Meteorology Bill passes second reading in Parliament

A bill to establish a multi-hazard early warning system for earthquakes, tsunamis and natural disasters has passed the second reading in the Parliament.

The legislation called the Meteorology, Geoscience and Ozone Services Bill 2020 passed second reading in the Parliament on Tuesday with a number of Members of Parliament also praising the bill.

They also called for more awareness on the new multi-hazard early warning system for school children as well as village residents to ensure they are well versed and stay informed.

The Member of Parliament for Vaimauga East, Sulamanaia Tauiliili Tuivasa, applauded the bill and said his constituency strongly supports it. 

He said Samoa is an island surrounded by the ocean so the bill is important to protect its people from natural disasters.

Emphasising that it would be good to teach students about the various levels of earthquakes, Sulamanaia added many laws are enacted by the Government but not all people in rural communities knew they existed.

“We have to inform the people of our country When earthquakes strike, we need to teach them in the schools about earthquakes so growing up children are aware,” he said.

“We need to inform the country. A lot of laws are being made but our people do not know. People have to be informed.”

He said tracks in coastal villages leading to higher ground, which would enable the local population to flee tsunamis, are important for villages in his constituency such as Fagalii, Vailele and Moataa which are located on the shoreline.

Contributing to the debate, the Palauli-le-Falefa M.P. Faumuina Tiatia Liuga suggested the Government bring in electric cars, which he says should attract lower import tariffs as the country begins the transition to move away from fossil fuel vehicles.

The enactment of the bill will also lead to the creation of the new Meteorology, Geoscience and Ozone Services Division within the Ministry of Natural Resources and Environment [M.N.R.E.].

Faumuina said as part of the new M.N.R.E. Division’s attempts to address climate change and protect the environment, the Government should improve its waste management practices by removing and selling rusty old vehicles abroad for additional revenue.

He said businesses should also be provided with incentives to work with the Government in its goal to lower fuel emissions and address greenhouse gas emissions.

The current location of the Samoa Meteorological Service [S.M.S.] at Mulinuu also came under scrutiny with the M.P. claiming traffic gets congested and the Government should consider relocating it for the benefit of the staff and the public.

The timing of the bill’s passage through second reading was also praised by the former Deputy Prime Minister and Anoamaa West M.P. Fonotoe Pierre Lauofo, who said it is important as people need to familiarise themselves on what to do in the event of an earthquake or tsunami.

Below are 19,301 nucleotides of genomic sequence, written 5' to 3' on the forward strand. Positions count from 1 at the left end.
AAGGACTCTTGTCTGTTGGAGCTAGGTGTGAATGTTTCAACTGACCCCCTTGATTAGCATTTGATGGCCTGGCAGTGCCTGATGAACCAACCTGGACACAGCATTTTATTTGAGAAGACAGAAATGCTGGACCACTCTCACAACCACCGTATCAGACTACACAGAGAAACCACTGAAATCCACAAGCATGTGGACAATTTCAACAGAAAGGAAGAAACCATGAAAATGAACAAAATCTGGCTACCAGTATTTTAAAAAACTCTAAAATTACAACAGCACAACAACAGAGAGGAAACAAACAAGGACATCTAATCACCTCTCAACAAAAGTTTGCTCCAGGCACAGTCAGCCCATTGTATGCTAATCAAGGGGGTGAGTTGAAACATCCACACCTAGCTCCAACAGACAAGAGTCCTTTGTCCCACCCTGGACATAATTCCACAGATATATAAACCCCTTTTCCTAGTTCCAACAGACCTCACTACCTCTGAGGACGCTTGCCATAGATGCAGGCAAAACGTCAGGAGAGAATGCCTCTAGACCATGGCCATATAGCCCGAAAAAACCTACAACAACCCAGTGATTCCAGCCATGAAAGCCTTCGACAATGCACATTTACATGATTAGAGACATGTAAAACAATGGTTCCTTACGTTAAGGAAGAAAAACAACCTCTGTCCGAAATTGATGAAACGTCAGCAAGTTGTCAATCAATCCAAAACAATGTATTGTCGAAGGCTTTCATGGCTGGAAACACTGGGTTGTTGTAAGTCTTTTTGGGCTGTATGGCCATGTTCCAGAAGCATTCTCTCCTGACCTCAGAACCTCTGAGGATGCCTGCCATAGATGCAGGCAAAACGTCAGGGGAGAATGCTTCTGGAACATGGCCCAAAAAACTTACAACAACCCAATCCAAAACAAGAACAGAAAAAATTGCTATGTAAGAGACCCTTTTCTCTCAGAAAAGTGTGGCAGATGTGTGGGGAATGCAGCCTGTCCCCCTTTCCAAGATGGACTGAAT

“Maybe once or twice a year to be prepared, we should have drills so we can be prepared when a natural disaster happens,” said Fonotoe.

“It’s important because we received reports after the tsunami in 2009 that warnings were issued but some people went to the seawall to look at the waves instead of going to higher ground to save their lives.”

The daily weather updates provided by the S.M.S. through a website and social media also drew praise from the M.P., who said Samoa should be vigilant despite projections of no cyclones during the Christmas and New Year period.

Prime Minister Tuilaepa Dr. Sa'ilele Malielegaoi, who introduced the bill in his capacity as the Minister for the M.N.R.E., said the S.M.S. was established 108 years ago when the country was under German-rule.

And the passage of the bill through second reading marked the first time the work of the S.M.S. was outlined in legislation, he said.

The Pacific region is working toward mitigating the effects of climate change and global warming hence the decision by the Cabinet to draft the bill.

Tuilaepa said there are warning sirens already in place with six machines placed strategically at six different locations around Samoa to monitor earthquakes.

The six-part bill is a lengthy piece of legislation that covers the organisation and the duties and responsibilities of the S.M.S. which will continue as the Meteorology, Geoscience and Ozone Services Division after the legislation was passed. 

As part of the bill there are also crimes punishable by imprisonment for those who interfere with the work assigned to the Division. 

The bill now goes to the committee stage for recommendations and changes.

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